It has reared its unwanted and uninvited head once again: the issue of marriage in my life. In the past two months, while the focus of my life was on the Message of Karbala, there was a certain subconscious sense of peace in my life. No one thinks about or even mentions marriage in the mourning period of Muharram and Safar, but the moment Rabiul Awwal begins, wedding cards start popping out of the woodwork.
It’s as if people have been waiting, with cards already addressed, for the sighting of the new moon and then whoosh! off they go, landing in various hands and slipping through letter boxes.
Everyone makes their own choices and I daren’t criticize a single soul for their circumstances. On a personal level, however, I can’t imagine sitting in either of the two months actually dealing with wedding details while I’m still thinking of the sufferings of Imam Husayn (a) and his family.
But then, there’s no danger of me having to do that this year.
Which is where the problem is. Well, actually, it’s where other people find the problem is and their concern with this ‘problem’ is what the real problem is for me. Let me see if I can make that any clearer…
Every time someone gets engaged or married, I am forcefully reminded of the fact that I’m a thorn in the side of my community. The fact that I am past the “right age” and still haven’t done the right thing and affixed myself by the side of a man is something that makes more than one person uncomfortable.
There are constant verbal hints and sidelong glances every time the topic comes up and women seem to think that:
a) I am against the institute of matrimony
b) I’m desperate and frustrated
c)that something is mighty wrong with me
None of which is true.
I guess most people would say ignore them or be blunt and tell them to mind their own business. But it’s not easy doing that when you have a niggling voice that whispers in your ear: “What if they’re right?”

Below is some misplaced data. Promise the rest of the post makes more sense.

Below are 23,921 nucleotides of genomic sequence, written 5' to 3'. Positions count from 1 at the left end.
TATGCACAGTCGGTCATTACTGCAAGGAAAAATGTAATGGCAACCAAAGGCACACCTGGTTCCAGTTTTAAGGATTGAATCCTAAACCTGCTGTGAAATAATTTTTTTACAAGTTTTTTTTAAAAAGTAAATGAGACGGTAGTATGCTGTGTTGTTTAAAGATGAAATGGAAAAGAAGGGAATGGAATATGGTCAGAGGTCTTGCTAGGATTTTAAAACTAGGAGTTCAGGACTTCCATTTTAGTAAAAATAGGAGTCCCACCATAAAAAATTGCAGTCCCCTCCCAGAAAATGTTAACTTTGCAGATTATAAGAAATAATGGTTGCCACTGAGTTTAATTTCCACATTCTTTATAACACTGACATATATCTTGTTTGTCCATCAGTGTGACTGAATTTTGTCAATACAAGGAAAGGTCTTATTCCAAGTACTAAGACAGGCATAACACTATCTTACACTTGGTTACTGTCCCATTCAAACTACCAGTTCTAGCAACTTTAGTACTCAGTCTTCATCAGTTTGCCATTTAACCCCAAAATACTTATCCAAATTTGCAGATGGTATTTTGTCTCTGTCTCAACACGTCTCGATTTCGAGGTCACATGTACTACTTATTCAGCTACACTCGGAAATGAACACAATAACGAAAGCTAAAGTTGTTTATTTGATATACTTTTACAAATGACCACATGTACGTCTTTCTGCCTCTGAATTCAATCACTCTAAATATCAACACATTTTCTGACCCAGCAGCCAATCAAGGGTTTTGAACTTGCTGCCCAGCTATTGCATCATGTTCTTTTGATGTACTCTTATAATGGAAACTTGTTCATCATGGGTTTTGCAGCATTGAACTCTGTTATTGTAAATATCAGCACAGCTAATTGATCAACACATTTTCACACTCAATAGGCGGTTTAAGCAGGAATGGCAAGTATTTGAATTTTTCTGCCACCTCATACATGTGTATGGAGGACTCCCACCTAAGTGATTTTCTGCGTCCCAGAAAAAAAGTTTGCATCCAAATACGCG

There is no doubt that Islam recommends marriage and being a Muslim, I firmly believe that. But I have never thought of Islam as being judgemental in its orders and laws. Duties are placed upon followers within reason.
I guess the main problem comes up in the fact that having re-explored Islam as an adult in recent years, I look at things differently. Where a few years ago, marriage was a grand wedding to a Prince Charming and a Happy-Ever-After life, now there seems to be so much more depth to the institute.
I call it an institute, because now I see it as seeking out a like-minded partner with whom to set up a business, so to speak. The business of forming a strong, cohesive section of society. The business of bringing new human beings into this world and moulding them into individuals who will be constructive citizens.
Propagation of the human society. It’s a huge responsibility.
The men I have come across (or heard of from friends) don’t think like that. They seem to want wives who either be will be pretty princesses or independent women (depending on what end of the gender-perspective spectrum they are on). But what about the rest? What about principles and ideals? About goals for the Hereafter and affiliations in this world? About obedience and about surrender to Islam?
Maybe I’m over-thinking all this. I’m told I have a tendency to do that and should learn to leave life to itself. That everything will fall in place when it will. But I find it terribly hard to relinquish control. Whatever I have of it.
I mean, I know that there is only so much I can dictate over my own future, but that doesn’t stop my mind considering and playing out all the possibilities. (It helps in coming up with storylines and dialogues, so I guess not all is lost!)
If and when life does make its own mind up, then rest assured that I will tell you all about it. Honestly. I don’t intend to make vague, general, non-committal statements. I’ve had enough of mystery from those around me. It’s the truth and only the plain, simple truth for me, please. Thank you.
PS Had to get that off my chest and am off to work on the publisher’s questionnaire now!